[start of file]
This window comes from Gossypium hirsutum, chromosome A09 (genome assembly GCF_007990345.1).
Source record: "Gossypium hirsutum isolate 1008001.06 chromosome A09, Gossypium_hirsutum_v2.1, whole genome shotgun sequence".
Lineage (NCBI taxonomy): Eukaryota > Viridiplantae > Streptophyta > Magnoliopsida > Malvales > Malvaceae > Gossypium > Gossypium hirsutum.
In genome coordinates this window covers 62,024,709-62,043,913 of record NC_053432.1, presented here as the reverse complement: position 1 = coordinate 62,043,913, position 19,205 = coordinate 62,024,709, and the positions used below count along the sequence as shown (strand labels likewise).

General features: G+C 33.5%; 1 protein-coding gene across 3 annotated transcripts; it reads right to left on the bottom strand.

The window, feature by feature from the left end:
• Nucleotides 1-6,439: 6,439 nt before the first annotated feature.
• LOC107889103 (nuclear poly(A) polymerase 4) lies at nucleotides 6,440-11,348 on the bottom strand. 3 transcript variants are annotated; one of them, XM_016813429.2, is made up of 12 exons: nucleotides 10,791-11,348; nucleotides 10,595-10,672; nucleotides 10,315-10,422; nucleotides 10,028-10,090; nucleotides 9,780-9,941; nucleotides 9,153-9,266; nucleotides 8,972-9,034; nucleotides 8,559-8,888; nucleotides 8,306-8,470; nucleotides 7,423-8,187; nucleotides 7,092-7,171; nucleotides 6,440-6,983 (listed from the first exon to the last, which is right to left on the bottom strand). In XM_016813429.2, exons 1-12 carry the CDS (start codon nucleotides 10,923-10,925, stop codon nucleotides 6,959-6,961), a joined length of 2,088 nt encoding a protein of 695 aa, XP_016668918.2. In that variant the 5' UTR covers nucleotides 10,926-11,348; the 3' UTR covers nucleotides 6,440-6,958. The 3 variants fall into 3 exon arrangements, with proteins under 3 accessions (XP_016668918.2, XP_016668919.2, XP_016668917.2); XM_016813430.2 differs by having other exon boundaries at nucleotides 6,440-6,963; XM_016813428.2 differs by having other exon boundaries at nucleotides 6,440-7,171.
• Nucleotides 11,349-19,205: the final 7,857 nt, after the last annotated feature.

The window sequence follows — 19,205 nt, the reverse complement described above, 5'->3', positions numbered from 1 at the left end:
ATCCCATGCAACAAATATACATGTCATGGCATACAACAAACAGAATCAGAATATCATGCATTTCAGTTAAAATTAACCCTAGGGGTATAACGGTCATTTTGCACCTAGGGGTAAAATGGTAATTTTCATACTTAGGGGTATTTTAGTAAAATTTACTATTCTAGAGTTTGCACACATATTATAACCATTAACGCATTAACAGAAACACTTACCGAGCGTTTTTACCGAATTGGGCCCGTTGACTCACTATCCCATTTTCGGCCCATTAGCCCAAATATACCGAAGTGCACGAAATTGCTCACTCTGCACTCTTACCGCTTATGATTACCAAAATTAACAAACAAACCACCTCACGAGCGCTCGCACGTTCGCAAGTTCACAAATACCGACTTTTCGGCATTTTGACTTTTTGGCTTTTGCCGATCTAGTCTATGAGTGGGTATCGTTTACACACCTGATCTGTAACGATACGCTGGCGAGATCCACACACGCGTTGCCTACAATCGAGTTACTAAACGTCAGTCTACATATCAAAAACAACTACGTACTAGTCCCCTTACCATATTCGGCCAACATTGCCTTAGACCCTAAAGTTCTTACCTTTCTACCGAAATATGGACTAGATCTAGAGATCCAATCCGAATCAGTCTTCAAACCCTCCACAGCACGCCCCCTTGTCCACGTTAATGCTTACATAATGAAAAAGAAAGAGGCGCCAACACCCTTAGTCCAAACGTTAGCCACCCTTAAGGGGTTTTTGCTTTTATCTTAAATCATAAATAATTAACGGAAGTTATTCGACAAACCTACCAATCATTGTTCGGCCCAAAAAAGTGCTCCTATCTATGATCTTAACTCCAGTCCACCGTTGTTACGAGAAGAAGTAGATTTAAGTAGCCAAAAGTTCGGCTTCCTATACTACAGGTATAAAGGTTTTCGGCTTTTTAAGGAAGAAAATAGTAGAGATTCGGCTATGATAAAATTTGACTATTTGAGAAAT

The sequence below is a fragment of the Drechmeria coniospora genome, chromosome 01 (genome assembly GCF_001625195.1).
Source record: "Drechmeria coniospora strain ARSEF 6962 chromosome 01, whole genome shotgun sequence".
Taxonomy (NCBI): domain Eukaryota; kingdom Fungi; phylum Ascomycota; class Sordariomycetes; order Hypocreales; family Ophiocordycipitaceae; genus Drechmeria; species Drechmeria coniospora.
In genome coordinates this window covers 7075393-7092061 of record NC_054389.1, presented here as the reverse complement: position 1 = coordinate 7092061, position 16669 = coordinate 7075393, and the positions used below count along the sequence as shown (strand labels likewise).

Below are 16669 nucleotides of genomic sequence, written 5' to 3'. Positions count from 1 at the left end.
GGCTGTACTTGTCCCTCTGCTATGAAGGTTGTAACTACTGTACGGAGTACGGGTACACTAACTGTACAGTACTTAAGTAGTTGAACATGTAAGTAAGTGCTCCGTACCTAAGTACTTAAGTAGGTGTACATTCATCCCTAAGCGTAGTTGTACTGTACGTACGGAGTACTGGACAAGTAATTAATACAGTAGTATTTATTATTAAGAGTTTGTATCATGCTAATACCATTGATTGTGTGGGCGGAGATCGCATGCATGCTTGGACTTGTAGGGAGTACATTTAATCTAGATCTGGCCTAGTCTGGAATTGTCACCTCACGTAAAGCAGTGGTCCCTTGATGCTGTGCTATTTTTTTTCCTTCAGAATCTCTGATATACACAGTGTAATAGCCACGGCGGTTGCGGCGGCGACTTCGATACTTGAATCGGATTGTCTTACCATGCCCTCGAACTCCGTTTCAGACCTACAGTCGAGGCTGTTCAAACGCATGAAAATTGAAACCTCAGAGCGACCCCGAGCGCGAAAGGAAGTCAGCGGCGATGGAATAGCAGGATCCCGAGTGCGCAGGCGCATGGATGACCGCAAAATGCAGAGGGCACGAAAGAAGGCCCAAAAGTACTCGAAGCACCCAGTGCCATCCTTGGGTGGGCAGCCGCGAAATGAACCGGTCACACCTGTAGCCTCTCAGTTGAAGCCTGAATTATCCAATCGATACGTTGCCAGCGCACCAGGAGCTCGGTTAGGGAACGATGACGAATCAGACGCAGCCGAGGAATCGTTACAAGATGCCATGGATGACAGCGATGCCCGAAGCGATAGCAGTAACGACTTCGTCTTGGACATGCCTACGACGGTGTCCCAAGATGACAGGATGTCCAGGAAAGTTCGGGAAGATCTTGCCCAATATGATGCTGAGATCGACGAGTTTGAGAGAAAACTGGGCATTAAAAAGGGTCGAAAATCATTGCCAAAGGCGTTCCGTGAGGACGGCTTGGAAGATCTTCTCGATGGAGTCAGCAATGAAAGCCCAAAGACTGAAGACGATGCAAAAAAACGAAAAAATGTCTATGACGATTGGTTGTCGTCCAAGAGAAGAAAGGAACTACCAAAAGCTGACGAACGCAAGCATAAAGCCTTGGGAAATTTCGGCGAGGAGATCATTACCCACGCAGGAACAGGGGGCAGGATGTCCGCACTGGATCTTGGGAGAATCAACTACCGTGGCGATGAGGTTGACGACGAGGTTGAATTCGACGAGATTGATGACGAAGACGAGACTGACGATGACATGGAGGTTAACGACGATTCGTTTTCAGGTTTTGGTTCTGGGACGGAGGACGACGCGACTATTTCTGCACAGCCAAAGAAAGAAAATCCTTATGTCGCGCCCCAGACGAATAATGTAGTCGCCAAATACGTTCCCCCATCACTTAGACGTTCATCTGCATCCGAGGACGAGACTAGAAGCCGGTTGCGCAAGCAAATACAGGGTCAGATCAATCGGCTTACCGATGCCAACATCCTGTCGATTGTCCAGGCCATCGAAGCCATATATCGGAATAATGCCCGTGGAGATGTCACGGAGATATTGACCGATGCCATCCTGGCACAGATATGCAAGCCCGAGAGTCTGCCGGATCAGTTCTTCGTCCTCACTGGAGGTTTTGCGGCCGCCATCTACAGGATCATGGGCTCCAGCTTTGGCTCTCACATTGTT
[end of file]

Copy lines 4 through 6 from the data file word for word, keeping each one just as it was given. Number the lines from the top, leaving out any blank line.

In genome coordinates this window covers 62,024,709-62,043,913 of record NC_053432.1, presented here as the reverse complement: position 1 = coordinate 62,043,913, position 19,205 = coordinate 62,024,709, and the positions used below count along the sequence as shown (strand labels likewise).

General features: G+C 33.5%; 1 protein-coding gene across 3 annotated transcripts; it reads right to left on the bottom strand.

The window, feature by feature from the left end: